Bureau of Labor Statistics, U.S. Department of Labor, Occupational Outlook Handbook, 2016-17 Edition, http://www.bls.gov/ooh/protective-service/fire-inspectors-and-investigators.htm
Gaining real-life experience is an ideal way to start a new career. One of the best ways to gain experience is through your local volunteer fire department. In addition to your local fire departments, you may also want to check out your state and local fire academies. The U.S. Fire Administration also has an internship program available for students.
In addition, there are government-organized internship programs which provide students or recent graduates the opportunity to gain real-life experience. Many require students to maintain either a half-time or full-time student status. The best ways to identify potential opportunities such as these is to contact branch offices directly, to search USAJobs.gov, or to look at the agencies’ career portals. Keep in mind that these positions are not always posted online, so direct contact with the agency is key.
The Pathways Program is a federal initiative that offers internship programs for current students and training and career development opportunities for recent graduates. Recent graduates must apply within two years of degree or certificate completion (except for veterans, due to their military service obligation, will have up to six years to apply).The internship program for current students replaces the former Student Career Experience Program (SCEP) and Student Temporary Employment Program (STEP).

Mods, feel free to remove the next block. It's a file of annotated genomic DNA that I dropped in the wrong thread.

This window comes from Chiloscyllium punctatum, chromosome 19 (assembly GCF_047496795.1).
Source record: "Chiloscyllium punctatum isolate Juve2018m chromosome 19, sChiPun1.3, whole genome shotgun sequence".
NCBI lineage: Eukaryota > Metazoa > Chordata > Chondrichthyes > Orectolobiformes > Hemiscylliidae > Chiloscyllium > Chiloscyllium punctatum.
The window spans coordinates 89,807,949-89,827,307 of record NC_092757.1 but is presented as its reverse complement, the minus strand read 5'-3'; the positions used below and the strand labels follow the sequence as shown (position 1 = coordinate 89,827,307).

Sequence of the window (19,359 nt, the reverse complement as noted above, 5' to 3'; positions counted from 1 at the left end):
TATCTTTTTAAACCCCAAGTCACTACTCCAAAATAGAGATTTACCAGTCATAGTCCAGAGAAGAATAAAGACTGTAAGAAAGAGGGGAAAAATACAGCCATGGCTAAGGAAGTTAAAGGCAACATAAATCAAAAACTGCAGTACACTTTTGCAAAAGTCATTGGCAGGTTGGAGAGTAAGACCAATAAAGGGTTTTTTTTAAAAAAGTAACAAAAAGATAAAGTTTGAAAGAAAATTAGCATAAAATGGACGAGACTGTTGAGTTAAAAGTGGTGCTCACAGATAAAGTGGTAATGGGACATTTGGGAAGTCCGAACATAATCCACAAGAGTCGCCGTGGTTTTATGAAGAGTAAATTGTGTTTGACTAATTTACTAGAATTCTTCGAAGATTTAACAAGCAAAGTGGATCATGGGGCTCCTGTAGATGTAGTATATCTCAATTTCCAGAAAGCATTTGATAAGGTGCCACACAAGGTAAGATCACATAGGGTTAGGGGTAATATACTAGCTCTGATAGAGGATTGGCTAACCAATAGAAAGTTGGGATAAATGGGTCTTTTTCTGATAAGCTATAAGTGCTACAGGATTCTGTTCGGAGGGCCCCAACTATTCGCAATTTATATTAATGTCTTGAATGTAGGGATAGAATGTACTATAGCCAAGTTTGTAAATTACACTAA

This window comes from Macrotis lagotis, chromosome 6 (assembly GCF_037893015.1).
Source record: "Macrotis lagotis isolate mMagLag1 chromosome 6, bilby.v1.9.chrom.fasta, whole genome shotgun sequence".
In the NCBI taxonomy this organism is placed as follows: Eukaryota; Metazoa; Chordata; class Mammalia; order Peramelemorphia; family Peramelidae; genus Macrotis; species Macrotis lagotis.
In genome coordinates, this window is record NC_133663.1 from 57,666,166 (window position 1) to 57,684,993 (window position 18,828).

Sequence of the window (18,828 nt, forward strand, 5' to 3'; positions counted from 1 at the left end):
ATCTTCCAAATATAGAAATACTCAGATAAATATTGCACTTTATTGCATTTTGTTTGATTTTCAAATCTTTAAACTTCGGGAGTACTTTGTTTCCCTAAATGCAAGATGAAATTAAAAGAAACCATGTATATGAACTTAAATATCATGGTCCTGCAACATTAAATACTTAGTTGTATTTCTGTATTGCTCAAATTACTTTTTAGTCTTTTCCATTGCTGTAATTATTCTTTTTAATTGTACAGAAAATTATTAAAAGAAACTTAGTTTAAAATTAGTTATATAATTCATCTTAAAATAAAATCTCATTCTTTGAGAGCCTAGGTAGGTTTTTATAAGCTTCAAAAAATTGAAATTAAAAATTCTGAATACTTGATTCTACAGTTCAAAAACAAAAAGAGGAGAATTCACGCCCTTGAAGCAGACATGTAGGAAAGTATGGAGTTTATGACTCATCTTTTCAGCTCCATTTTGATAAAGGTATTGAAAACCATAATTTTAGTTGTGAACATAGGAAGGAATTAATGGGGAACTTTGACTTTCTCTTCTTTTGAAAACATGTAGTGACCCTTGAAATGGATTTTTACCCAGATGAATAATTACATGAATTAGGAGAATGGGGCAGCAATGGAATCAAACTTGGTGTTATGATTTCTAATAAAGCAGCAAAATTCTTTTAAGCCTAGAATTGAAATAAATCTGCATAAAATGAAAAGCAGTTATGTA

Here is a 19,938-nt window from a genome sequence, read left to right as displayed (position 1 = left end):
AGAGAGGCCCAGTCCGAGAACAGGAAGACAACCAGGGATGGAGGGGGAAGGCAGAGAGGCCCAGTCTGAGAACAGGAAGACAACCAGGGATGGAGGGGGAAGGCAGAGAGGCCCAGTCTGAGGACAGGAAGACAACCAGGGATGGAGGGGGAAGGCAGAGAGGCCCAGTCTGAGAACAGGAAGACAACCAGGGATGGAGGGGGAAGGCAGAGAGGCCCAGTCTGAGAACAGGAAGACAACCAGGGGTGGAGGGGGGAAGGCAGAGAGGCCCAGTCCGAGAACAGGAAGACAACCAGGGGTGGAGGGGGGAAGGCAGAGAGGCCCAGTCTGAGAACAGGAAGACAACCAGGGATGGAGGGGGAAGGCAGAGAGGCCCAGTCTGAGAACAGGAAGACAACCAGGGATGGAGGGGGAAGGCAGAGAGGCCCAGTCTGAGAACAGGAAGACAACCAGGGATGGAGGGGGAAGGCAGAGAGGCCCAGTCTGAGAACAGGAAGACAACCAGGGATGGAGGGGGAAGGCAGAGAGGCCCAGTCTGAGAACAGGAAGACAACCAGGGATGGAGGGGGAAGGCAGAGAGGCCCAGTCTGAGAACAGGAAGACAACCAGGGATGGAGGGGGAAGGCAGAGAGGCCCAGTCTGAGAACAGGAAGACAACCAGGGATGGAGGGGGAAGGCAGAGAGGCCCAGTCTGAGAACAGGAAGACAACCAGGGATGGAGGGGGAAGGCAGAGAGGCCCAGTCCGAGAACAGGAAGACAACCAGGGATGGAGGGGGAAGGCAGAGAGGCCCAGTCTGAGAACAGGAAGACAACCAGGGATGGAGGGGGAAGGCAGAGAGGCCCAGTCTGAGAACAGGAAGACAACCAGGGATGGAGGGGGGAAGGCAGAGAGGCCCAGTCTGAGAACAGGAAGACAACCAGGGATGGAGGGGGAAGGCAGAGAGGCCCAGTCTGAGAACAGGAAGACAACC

The Presidential Management Fellows Program (PMF)
PMF is designed to attract to federal service outstanding men and women from a wide variety of academic disciplines who have a clear interest in, and commitment to, a career in the analysis and management of public policies and programs. To be eligible for nomination, an individual must be a graduate student completing or expected to complete, during the current academic year, an advanced degree from a qualifying college or university.
The Workforce Recruitment Program (WRP)
WRP is coordinated by the Office of Disability Employment Policy and the U.S. Department of Defense, and aims to provide summer work experience, and in some cases full-time employment, to college students with disabilities. The program develops partnerships with other federal agencies, each of whom makes a commitment to provide summer jobs and a staff recruiter. Each year, recruiters interview about 1,500 students with disabilities at college and university campuses across the nation, and develop a database listing the qualifications of each student.
There are several government agencies and organizations that seek candidates with degrees in fire science. The list below provides a few examples of those federal agencies. Each position within the federal government is classified under a series of numbers. For example, “Fire Protection and Prevention” is within the 0081 series. You can narrow down the exact series number based on your interests and search for it on USAjobs.gov across hundreds of federal agencies. Click here to see a list of federal positions by major.
While many of the major job search engines will have positions in several fields to choose from, the following search engine is specific to the fire science field:
Involvement in professional organizations is a great way to stay up-to-date on new technology, tools, and best practices in your field. Professional organizations are also a great networking opportunity. Below are a few professional organizations you may be interested in as a fire science major.